These are a couple of buildings that I’ve had sitting on my shelf for a while, sort of waiting to be finished off. However, in the meantime I stuck them on the table in a couple of games, and you know what? They look fine, so I guess they’re finished now!

It’s a clever idea, and allows you to realistically represent a built up area that continues off-table. Plus being open from the rear makes putting miniatures inside a doddle.

Charlie Foxtrot sell two slightly different versions of this “edge terrace” design: a British and a French one. The British one is slightly cheaper, and I wanted them to be slightly different, so I got one of each. They also do two different front yards, and are compatible with their normal terraces that have rear walls.

British Terrace

Modifying one of the dormers from the French kit to fit the lower pitched “British” roof

Peering at the pictures on the Charlie Foxtrot site I thought the only difference between the British and French versions were the shutters and dormers, but it turns out the British one also has a lower pitched roof. This made a difference because my intention was to use one of the dormers from the French kit to sort of “Frenchify” the British terrace and make it blend in with French buildings a bit.

Because of the lower pitch that meant I couldn’t use the dormer cheeks or roof parts included in the kit, and had to make a couple of my own out of mounting board. I was always planning to cover the roof in tile strips, so the fact it lacked the etched tile detail didn’t matter.

I painted the whole exterior in textured paint and stuck on the tile strips. I sprayed the roof black at this point and picked out a few tiles in shades of dark grey before drybrushing it all.

The windows, shutters and doors in the Charlie Foxtrot kits are all separate so you can paint them before fitting. I use paint testers from DIY stores for this sort of thing, as they’re cheap and I figure the colours are closer to what real houses are painted in. I marked all the lines on the shutters with a black gel pen. It’s a slightly cartoonish look, but terrain is supposed to be viewed at a distance.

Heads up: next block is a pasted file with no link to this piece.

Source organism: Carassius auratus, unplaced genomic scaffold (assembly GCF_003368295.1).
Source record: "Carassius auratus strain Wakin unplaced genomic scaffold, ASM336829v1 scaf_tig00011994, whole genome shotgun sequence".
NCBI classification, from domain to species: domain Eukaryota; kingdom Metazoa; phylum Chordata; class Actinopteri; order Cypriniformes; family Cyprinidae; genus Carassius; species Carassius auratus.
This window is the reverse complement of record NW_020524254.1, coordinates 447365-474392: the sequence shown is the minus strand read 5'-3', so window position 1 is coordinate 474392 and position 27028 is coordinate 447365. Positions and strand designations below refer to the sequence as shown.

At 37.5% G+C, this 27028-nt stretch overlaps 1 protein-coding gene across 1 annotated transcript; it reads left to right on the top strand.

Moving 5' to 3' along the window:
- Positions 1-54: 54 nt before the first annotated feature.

Little extra bits like this drainpipe are easy to do and give the building a bit of character

I also added some cardboard strips to the window sills to add a bit more detail, and on one house I built bigger  ones out of coffee stirrers.

To give it some personality I’ve added drain pipes. These are just thin strips of MDF sprue with the brackets made of paper.

French Terrace

So, once I’d used one of the dormers on the British terrace I was left with a big gap on my other terrace. There was only one thing for it: smash a bloody great hole in the roof! I attacked the roof with a Dremel and cut a ragged looking hole, then used some spare bits of MDF sprue from an old kit to make some broken roof beams. Now not only have I covered up the missing dormer, I’ve got somewhere to hide a sniper or observer.

Since the roofs of the two terraces are at a different pitch you also get slightly different chimneys to attach to them.  I found it easier to attach these after painting everything.

The rest of it was built the same way as the British version, so I won’t bother you with the details.